million and $11.5 million, respectively, compared to income tax expense of $2.3
million and $2.0 million for the three and nine months ended October 31, 2020,
respectively. The $6.4 million and $13.5 million increase in the income tax
benefit for the three and nine months ended October 31, 2021 compared to the
three and nine months ended October 31, 2020 was primarily due to a decrease in
pre-tax book income and an increase in excess tax benefits on stock-based
compensation expense recognized in the provision for income taxes.
Seasonality
Seasonal concentration of our growth combined with our recurring revenue model
create seasonal variation in our results of operations. Revenue results are
seasonally impacted due to ancillary service fees, timing of HSA contributions,
and timing of card spend. Cost of revenue is seasonally impacted as a
significant number of new and existing Network Partners bring us new HSAs and
CDBs beginning in January of each year concurrent with the start of many
employers' benefit plan years. Before we realize any revenue from these new
accounts, we incur costs related to implementing and supporting our new Network
Partners and new accounts. These costs of services relate
                                      -32-
--------------------------------------------------------------------------------
  Table of Contents
to activating accounts and hiring additional staff, including seasonal help to
support our member support center. These expenses begin to ramp up during our
third fiscal quarter, with the majority of expenses incurred in our fourth
fiscal quarter.
Liquidity and capital resources
Cash and cash equivalents overview
Our principal sources of liquidity are our current cash and cash equivalents
balances, collections from our service, custodial, and interchange revenue
activities, and availability under our Revolving Credit Facility (as defined
below). We rely on cash provided by operating activities to meet our short-term
liquidity requirements, which primarily relate to the payment of corporate
payroll and other operating costs, payments under our Term Loan Facility, and
capital expenditures.
As of October 31, 2021 and January 31, 2021, cash and cash equivalents were
$649.1 million and $328.8 million, respectively. Cash and cash equivalents as of
October 31, 2021 included $456.6 million of net proceeds we received from our
follow-on public offering in the first quarter of fiscal year 2022 from the sale
of 5,750,000 shares of our common stock, partially offset by $50.2 million used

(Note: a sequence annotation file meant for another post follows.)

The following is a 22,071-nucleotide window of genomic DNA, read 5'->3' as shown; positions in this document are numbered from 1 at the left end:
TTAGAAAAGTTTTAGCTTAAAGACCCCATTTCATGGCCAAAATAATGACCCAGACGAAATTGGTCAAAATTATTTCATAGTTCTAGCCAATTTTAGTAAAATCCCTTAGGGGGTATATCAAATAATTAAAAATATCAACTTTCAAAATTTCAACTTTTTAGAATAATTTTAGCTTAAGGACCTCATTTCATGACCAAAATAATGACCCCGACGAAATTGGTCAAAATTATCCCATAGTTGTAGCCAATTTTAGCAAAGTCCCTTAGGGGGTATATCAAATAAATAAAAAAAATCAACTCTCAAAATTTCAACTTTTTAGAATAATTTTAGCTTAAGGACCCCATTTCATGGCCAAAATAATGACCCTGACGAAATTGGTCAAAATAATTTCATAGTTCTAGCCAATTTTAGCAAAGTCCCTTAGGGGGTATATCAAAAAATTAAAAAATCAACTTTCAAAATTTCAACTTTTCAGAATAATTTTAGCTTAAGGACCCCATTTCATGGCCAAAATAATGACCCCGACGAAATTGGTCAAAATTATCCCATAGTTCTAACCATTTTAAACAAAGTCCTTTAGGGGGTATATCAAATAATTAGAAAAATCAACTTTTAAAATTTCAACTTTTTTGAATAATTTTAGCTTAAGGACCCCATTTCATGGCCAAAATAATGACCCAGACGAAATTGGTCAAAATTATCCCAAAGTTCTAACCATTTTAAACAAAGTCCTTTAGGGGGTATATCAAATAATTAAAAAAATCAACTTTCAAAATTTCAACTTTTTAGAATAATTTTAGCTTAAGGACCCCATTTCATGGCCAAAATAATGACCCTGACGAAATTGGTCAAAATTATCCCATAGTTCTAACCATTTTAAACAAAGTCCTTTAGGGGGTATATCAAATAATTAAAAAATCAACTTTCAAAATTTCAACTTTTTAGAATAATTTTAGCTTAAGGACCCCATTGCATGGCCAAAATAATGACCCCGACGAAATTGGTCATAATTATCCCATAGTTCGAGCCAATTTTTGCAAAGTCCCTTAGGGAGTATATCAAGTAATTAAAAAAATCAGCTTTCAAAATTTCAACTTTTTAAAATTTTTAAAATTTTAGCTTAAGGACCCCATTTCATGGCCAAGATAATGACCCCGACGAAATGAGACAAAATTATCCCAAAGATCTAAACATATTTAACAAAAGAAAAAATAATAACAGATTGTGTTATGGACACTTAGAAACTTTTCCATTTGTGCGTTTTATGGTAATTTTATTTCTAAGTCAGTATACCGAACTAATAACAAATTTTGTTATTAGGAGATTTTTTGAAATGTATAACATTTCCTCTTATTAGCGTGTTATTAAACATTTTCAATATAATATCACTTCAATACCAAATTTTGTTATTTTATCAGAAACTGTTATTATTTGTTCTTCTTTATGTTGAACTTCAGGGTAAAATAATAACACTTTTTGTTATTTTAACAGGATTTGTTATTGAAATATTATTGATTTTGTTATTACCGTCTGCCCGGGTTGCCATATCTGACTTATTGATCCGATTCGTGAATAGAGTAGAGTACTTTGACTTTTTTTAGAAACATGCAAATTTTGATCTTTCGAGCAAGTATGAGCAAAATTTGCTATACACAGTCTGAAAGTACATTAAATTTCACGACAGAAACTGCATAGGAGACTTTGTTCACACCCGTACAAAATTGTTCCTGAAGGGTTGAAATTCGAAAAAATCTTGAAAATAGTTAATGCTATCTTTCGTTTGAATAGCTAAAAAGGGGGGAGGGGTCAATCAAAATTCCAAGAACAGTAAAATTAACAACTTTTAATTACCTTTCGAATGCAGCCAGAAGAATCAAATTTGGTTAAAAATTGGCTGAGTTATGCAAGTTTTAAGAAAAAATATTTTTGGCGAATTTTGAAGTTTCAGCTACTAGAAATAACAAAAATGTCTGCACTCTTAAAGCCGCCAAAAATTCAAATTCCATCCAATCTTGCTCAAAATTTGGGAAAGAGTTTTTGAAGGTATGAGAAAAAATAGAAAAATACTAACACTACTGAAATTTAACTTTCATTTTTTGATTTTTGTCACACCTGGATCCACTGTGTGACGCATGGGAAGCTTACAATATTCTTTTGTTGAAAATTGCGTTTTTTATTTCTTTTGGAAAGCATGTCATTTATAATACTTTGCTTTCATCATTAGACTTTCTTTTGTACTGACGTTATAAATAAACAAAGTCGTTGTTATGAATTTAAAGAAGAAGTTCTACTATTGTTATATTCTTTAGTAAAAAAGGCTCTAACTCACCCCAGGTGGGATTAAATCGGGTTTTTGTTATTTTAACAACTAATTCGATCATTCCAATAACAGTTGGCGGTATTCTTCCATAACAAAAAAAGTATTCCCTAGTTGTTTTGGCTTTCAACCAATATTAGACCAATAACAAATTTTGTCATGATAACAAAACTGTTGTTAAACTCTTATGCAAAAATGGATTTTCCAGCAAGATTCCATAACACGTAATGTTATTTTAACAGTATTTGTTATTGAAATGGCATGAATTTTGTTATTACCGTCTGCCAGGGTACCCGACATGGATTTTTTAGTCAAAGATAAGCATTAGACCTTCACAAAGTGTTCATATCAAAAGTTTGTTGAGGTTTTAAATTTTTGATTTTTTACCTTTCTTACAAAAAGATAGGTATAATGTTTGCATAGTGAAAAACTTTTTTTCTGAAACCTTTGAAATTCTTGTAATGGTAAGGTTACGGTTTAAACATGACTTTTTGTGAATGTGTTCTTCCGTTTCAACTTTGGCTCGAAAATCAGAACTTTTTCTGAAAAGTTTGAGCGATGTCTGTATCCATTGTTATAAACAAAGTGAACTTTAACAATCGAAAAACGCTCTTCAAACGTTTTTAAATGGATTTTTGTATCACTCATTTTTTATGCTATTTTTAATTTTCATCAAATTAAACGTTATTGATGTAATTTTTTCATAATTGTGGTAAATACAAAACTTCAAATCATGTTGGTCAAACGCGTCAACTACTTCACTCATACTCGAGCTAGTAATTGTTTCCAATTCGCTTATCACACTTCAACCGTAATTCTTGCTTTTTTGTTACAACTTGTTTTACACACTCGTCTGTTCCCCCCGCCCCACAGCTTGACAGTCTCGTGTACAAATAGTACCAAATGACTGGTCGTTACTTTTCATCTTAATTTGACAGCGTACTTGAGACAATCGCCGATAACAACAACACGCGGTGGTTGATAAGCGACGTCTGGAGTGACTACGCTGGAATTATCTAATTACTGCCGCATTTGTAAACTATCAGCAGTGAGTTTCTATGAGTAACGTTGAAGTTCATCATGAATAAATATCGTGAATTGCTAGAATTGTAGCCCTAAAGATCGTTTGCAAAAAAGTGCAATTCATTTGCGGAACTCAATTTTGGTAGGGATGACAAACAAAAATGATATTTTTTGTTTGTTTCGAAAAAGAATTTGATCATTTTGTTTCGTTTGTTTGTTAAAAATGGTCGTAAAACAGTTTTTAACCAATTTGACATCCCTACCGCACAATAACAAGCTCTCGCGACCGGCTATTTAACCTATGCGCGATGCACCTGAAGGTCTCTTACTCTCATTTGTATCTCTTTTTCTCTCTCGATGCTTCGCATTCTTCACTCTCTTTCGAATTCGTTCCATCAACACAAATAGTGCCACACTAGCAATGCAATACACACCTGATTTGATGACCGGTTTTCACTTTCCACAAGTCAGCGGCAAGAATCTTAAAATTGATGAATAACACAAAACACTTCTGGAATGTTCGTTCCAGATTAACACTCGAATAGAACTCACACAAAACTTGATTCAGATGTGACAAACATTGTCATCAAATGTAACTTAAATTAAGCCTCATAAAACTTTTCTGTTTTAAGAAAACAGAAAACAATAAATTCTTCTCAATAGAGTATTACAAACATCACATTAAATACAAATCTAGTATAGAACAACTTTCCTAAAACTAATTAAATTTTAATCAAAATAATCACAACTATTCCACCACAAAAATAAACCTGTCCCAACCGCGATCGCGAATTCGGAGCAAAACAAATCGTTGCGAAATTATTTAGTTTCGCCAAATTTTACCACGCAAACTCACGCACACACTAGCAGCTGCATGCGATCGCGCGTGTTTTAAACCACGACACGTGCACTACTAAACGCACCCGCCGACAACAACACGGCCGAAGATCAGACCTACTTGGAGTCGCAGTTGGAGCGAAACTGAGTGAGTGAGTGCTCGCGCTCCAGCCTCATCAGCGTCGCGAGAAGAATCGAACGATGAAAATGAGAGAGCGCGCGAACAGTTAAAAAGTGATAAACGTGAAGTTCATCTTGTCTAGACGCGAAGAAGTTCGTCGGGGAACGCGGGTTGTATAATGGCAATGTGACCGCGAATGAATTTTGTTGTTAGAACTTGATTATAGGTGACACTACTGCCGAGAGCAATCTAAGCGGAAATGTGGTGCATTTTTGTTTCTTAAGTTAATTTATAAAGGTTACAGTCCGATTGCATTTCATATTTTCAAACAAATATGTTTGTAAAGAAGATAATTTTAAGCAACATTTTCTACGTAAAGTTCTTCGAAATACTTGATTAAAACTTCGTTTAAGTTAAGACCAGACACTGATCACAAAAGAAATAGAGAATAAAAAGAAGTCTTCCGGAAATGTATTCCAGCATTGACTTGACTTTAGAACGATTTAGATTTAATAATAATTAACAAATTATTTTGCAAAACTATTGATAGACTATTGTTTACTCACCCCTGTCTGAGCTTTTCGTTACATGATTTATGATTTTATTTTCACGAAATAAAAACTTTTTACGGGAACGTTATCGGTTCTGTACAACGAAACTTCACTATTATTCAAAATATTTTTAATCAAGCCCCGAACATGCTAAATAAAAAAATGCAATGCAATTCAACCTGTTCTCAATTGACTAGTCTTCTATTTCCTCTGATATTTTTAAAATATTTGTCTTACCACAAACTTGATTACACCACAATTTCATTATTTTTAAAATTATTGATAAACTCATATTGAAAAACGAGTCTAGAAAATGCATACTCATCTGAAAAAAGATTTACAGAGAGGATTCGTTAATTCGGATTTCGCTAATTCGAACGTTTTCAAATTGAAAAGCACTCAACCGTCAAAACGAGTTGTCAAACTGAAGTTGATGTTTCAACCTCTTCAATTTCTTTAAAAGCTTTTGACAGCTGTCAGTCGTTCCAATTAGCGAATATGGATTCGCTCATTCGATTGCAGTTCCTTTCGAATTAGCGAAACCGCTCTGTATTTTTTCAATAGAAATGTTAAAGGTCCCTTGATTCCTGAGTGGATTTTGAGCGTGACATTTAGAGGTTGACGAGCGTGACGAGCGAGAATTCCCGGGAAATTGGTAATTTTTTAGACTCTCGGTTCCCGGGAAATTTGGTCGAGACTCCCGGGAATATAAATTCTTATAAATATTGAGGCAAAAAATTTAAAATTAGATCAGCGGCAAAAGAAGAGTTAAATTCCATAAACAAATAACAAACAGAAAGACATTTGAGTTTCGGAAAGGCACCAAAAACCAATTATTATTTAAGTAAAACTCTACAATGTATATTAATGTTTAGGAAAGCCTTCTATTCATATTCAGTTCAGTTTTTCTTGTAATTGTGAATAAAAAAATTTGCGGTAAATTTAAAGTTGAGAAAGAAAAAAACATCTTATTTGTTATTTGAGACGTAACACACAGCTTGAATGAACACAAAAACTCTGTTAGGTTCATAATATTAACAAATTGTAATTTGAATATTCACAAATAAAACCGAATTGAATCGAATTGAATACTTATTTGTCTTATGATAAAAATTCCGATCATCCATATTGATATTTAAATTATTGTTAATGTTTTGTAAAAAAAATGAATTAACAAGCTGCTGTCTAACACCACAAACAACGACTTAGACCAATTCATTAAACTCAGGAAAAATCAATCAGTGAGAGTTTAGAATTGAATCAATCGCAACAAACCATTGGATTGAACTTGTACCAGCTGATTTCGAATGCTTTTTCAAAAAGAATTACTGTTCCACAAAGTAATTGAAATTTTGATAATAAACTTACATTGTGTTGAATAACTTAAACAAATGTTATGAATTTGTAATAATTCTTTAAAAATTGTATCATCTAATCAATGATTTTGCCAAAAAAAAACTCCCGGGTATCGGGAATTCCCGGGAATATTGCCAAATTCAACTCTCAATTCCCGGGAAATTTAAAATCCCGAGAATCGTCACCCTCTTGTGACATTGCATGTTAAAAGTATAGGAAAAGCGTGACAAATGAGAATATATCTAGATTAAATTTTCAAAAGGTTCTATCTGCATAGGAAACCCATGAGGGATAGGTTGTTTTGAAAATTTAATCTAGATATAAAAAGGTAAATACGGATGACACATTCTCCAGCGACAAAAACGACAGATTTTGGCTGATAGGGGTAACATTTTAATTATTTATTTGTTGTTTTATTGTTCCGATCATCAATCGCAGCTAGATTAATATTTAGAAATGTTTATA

for the Luum Acquisition, and an additional $60.8 million used to acquire the
Fifth Third Bank HSA portfolio. Subsequent to October 31, 2021, the Company used
the remaining net proceeds from the offering, and other cash on hand, for the
acquisition of Further.
Capital resources
We maintain a "shelf" registration statement on Form S-3 on file with the SEC.
A shelf registration statement, which includes a base prospectus, allows us at
any time to offer any combination of securities described in the prospectus in
one or more offerings. Unless otherwise specified in a prospectus
supplement accompanying the base prospectus, we would use the net proceeds from
the sale of any securities offered pursuant to the shelf registration statement
for general corporate purposes, including, but not limited to, working capital,
sales and marketing activities, general and administrative matters, capital
expenditures, and repayment of indebtedness, and if opportunities arise, for the
acquisition of, or investment in, assets, technologies, solutions or businesses
that complement our business. Pending such uses, we may invest the net proceeds
in interest-bearing securities. In addition, we may conduct concurrent or other
financings at any time.
In the first quarter of fiscal year 2022, we closed a follow-on public offering
of 5,750,000 shares of common stock at a public offering price of $80.30 per
share, less the underwriters' discount. We received net proceeds of $456.6
million after deducting underwriting discounts and commissions of $4.6 million
and other offering expenses of approximately $0.5 million.
On October 8, 2021, the Company completed its offering of $600.0 million
aggregate principal amount of its 4.50% Senior Notes due 2029. In addition, on
October 8, 2021, the Company entered into a Credit Agreement (the "Credit
Agreement") which includes a five-year senior secured term loan A facility, in
an aggregate principal amount of $350.0 million, and a five-year senior secured
revolving credit facility (the "Revolving Credit Facility"), in an aggregate
principal amount of up to $1.0 billion, which may be used for working capital
and general corporate purposes, including the financing of acquisitions and